Foundations Of Cognitive Science


In its most general sense, individuation is a process by which some entities or objects in the world are distinguished from others.  For example, when the visual system separates a figure from its background, it is individuated.  Pylyshyn (2003) has argued that most technical accounts of individuation involve composing descriptions of entities that can be used to pick them out – to identify them uniquely – from other possible entities that might be present.  Furthermore, a key element of creating such a description is identifying locations.  For instance, the traditional view of individuation would involve directing attention to a location, and retrieving the visual features that are present there.  However, Pylyshyn’s own theory of seeing and visualizing construes individuation in a more primitive fashion, one which does not involve composing or delivering descriptions, and on which does not make location explicit.  Indeed, he argues that one does not need to detect location to detect features, and supports a great deal of empirical evidence to support this surprising proposal.  He then proceeds to theorize that visual objects are individuated by being assigned visual indices, called FINSTs, that pick out the objects directly, and not indirectly via object properties or object locations.  Individuation is therefore analogous to assigning a demonstrative or a pointer to an entity (‘this thing’, ‘that thing’).  Once an entity is indexed, attention can be directed toward the index and the properties of the individuated entity can be explored.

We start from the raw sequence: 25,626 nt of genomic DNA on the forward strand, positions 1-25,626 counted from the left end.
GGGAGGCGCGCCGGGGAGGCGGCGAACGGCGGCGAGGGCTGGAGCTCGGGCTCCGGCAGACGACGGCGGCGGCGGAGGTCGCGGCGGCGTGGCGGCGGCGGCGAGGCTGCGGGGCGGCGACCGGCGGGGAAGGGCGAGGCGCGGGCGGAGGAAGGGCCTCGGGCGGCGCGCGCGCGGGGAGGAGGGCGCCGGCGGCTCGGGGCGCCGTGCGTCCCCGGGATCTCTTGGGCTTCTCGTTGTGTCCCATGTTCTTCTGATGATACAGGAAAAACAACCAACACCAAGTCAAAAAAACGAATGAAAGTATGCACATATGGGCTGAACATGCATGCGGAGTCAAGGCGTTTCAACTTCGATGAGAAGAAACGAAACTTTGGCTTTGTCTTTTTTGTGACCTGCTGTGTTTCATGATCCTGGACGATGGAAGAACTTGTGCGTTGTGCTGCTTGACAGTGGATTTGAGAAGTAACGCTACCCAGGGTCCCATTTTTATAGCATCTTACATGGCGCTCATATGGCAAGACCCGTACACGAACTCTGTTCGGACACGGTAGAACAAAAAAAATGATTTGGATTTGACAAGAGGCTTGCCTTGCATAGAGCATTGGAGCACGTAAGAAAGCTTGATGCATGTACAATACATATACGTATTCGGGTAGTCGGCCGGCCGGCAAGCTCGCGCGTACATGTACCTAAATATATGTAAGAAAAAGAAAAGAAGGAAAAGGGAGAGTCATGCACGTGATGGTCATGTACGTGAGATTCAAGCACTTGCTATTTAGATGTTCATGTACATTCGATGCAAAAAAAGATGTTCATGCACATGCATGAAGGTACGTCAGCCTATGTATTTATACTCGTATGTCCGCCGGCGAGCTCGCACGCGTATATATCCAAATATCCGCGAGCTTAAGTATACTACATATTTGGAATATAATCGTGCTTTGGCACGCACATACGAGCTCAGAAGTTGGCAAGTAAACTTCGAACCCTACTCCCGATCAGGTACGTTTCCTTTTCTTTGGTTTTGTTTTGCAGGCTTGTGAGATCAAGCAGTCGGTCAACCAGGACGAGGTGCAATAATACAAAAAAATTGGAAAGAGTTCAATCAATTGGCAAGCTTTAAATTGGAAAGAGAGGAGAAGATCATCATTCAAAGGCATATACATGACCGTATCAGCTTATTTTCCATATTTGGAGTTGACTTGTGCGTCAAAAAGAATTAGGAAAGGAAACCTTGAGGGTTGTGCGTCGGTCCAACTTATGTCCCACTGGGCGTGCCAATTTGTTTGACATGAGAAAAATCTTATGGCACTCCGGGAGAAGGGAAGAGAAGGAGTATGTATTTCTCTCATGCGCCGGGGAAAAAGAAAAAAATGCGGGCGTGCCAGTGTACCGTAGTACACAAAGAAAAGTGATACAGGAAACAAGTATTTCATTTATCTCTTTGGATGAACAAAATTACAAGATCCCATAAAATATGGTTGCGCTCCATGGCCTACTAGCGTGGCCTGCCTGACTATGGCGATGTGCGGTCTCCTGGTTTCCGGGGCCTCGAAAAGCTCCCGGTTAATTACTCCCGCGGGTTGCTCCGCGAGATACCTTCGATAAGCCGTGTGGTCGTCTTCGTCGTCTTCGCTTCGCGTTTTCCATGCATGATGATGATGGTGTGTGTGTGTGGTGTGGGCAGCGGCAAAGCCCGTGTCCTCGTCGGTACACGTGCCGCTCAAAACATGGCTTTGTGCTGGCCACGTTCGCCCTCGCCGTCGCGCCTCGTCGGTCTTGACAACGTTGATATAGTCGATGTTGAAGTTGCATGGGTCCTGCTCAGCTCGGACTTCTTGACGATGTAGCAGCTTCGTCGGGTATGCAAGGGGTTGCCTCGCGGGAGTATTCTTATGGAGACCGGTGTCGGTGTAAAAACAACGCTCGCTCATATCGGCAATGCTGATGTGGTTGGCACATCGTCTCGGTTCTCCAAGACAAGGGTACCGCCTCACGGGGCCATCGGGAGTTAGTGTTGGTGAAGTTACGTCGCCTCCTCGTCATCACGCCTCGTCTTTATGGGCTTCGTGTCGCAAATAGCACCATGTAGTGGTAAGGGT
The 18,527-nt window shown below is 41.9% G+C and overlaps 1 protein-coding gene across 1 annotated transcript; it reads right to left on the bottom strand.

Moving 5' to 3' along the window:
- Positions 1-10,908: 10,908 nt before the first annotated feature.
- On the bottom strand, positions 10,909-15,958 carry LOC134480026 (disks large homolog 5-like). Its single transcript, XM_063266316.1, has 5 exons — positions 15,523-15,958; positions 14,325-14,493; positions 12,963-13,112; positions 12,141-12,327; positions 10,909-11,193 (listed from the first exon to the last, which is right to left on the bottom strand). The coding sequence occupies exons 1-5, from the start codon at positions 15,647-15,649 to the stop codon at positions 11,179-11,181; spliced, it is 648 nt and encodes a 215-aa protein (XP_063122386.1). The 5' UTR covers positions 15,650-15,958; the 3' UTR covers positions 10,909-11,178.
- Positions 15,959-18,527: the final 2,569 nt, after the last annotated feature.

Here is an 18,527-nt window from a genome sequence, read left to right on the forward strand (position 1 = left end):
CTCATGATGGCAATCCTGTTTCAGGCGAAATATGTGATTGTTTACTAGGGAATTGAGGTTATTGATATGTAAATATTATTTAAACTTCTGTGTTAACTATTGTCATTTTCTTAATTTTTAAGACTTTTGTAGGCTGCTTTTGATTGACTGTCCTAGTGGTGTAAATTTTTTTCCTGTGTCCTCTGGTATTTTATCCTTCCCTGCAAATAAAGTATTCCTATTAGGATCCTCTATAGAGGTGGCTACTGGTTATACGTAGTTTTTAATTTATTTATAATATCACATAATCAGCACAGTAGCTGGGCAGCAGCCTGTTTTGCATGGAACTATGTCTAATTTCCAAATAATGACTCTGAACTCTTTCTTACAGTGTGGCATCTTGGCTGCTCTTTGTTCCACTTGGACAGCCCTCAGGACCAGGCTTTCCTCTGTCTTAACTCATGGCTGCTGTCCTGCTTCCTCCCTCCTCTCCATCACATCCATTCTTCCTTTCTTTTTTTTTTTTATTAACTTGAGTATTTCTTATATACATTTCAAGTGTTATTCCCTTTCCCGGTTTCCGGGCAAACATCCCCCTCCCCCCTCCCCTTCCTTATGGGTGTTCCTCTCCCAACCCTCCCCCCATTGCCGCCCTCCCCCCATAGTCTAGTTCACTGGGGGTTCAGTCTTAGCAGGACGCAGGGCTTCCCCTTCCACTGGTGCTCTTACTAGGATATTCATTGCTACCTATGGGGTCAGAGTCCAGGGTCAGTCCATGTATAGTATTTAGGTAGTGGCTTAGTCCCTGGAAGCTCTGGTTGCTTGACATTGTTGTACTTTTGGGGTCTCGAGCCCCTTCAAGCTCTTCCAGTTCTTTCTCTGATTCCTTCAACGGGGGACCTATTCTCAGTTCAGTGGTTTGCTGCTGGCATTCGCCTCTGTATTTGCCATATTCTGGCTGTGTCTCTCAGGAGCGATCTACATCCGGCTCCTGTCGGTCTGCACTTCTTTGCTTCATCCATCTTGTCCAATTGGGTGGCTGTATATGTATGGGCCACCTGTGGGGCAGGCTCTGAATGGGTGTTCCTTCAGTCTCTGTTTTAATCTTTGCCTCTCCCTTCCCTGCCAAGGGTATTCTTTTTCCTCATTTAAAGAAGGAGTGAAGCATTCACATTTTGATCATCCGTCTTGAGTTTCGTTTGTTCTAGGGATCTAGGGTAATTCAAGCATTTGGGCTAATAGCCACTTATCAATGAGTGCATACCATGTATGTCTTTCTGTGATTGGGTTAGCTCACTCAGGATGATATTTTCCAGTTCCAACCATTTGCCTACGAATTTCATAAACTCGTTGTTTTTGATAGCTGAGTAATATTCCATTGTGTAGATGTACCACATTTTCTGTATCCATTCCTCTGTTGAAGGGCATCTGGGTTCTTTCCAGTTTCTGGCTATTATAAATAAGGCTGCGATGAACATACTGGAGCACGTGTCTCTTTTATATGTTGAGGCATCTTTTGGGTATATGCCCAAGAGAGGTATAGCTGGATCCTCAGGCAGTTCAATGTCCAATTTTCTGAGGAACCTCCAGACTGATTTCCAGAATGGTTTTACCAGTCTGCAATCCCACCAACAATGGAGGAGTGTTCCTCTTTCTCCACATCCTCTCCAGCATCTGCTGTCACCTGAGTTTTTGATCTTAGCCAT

1. Pylyshyn, Z. W. (2003). Seeing and Visualizing: It's Not What You Think. Cambridge, Mass.: MIT Press.

(Added March 2011)